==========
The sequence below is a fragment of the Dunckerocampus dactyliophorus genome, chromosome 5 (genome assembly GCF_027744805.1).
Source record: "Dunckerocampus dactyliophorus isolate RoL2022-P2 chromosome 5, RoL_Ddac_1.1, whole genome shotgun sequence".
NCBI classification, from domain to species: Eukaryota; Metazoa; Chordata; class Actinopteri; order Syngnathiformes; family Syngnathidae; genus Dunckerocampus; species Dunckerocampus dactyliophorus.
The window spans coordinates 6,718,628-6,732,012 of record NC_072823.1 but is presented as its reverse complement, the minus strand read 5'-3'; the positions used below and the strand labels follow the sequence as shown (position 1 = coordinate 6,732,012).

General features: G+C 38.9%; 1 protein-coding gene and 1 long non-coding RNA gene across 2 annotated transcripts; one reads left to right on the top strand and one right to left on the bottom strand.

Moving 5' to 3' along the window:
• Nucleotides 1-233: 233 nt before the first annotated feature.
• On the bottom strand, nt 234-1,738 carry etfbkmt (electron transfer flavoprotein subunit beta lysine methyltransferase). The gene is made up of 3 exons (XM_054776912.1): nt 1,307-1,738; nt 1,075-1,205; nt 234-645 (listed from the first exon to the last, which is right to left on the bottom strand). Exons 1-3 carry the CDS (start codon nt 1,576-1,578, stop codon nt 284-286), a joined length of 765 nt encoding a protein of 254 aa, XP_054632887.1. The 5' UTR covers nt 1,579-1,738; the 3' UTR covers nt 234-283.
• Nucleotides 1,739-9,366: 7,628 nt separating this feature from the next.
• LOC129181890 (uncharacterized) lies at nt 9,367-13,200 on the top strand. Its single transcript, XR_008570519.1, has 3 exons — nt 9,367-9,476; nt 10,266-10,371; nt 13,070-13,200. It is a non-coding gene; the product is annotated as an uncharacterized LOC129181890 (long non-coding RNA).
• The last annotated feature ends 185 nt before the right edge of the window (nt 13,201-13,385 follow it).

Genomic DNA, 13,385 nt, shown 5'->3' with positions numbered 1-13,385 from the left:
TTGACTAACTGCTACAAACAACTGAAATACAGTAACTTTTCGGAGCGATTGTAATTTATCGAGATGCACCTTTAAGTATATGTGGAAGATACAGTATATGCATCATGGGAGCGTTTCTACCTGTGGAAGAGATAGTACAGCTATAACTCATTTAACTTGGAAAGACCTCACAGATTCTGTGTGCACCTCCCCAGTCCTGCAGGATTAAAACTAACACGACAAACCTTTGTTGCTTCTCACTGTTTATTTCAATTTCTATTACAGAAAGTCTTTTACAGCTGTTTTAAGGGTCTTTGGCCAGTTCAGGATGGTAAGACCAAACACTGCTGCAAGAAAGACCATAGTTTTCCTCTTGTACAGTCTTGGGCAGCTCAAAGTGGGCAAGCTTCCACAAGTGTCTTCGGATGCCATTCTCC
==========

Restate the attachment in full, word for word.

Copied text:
The sequence below is a fragment of the Dunckerocampus dactyliophorus genome, chromosome 5 (genome assembly GCF_027744805.1).
Source record: "Dunckerocampus dactyliophorus isolate RoL2022-P2 chromosome 5, RoL_Ddac_1.1, whole genome shotgun sequence".
NCBI classification, from domain to species: Eukaryota; Metazoa; Chordata; class Actinopteri; order Syngnathiformes; family Syngnathidae; genus Dunckerocampus; species Dunckerocampus dactyliophorus.
The window spans coordinates 6,718,628-6,732,012 of record NC_072823.1 but is presented as its reverse complement, the minus strand read 5'-3'; the positions used below and the strand labels follow the sequence as shown (position 1 = coordinate 6,732,012).

General features: G+C 38.9%; 1 protein-coding gene and 1 long non-coding RNA gene across 2 annotated transcripts; one reads left to right on the top strand and one right to left on the bottom strand.

Moving 5' to 3' along the window:
• Nucleotides 1-233: 233 nt before the first annotated feature.
• On the bottom strand, nt 234-1,738 carry etfbkmt (electron transfer flavoprotein subunit beta lysine methyltransferase). The gene is made up of 3 exons (XM_054776912.1): nt 1,307-1,738; nt 1,075-1,205; nt 234-645 (listed from the first exon to the last, which is right to left on the bottom strand). Exons 1-3 carry the CDS (start codon nt 1,576-1,578, stop codon nt 284-286), a joined length of 765 nt encoding a protein of 254 aa, XP_054632887.1. The 5' UTR covers nt 1,579-1,738; the 3' UTR covers nt 234-283.
• Nucleotides 1,739-9,366: 7,628 nt separating this feature from the next.
• LOC129181890 (uncharacterized) lies at nt 9,367-13,200 on the top strand. Its single transcript, XR_008570519.1, has 3 exons — nt 9,367-9,476; nt 10,266-10,371; nt 13,070-13,200. It is a non-coding gene; the product is annotated as an uncharacterized LOC129181890 (long non-coding RNA).
• The last annotated feature ends 185 nt before the right edge of the window (nt 13,201-13,385 follow it).

Genomic DNA, 13,385 nt, shown 5'->3' with positions numbered 1-13,385 from the left:
TTGACTAACTGCTACAAACAACTGAAATACAGTAACTTTTCGGAGCGATTGTAATTTATCGAGATGCACCTTTAAGTATATGTGGAAGATACAGTATATGCATCATGGGAGCGTTTCTACCTGTGGAAGAGATAGTACAGCTATAACTCATTTAACTTGGAAAGACCTCACAGATTCTGTGTGCACCTCCCCAGTCCTGCAGGATTAAAACTAACACGACAAACCTTTGTTGCTTCTCACTGTTTATTTCAATTTCTATTACAGAAAGTCTTTTACAGCTGTTTTAAGGGTCTTTGGCCAGTTCAGGATGGTAAGACCAAACACTGCTGCAAGAAAGACCATAGTTTTCCTCTTGTACAGTCTTGGGCAGCTCAAAGTGGGCAAGCTTCCACAAGTGTCTTCGGATGCCATTCTCC